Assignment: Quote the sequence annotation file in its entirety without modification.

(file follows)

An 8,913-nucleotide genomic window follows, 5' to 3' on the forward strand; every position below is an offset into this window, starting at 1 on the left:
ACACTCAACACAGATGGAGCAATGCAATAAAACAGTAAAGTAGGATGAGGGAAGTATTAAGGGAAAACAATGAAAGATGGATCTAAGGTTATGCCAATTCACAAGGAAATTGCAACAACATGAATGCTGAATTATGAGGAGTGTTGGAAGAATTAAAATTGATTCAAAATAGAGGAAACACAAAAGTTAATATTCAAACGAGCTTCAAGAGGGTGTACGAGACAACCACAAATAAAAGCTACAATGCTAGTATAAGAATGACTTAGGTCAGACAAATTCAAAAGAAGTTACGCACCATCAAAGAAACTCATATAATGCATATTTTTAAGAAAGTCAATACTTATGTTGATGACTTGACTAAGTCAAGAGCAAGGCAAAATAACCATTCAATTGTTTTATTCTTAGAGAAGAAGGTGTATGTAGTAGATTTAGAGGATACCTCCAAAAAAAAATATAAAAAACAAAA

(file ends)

An 8,913-nucleotide genomic window follows, 5' to 3' on the forward strand; every position below is an offset into this window, starting at 1 on the left:
ACACTCAACACAGATGGAGCAATGCAATAAAACAGTAAAGTAGGATGAGGGAAGTATTAAGGGAAAACAATGAAAGATGGATCTAAGGTTATGCCAATTCACAAGGAAATTGCAACAACATGAATGCTGAATTATGAGGAGTGTTGGAAGAATTAAAATTGATTCAAAATAGAGGAAACACAAAAGTTAATATTCAAACGAGCTTCAAGAGGGTGTACGAGACAACCACAAATAAAAGCTACAATGCTAGTATAAGAATGACTTAGGTCAGACAAATTCAAAAGAAGTTACGCACCATCAAAGAAACTCATATAATGCATATTTTTAAGAAAGTCAATACTTATGTTGATGACTTGACTAAGTCAAGAGCAAGGCAAAATAACCATTCAATTGTTTTATTCTTAGAGAAGAAGGTGTATGTAGTAGATTTAGAGGATACCTCCAAAAAAAAATATAAAAAACAAAA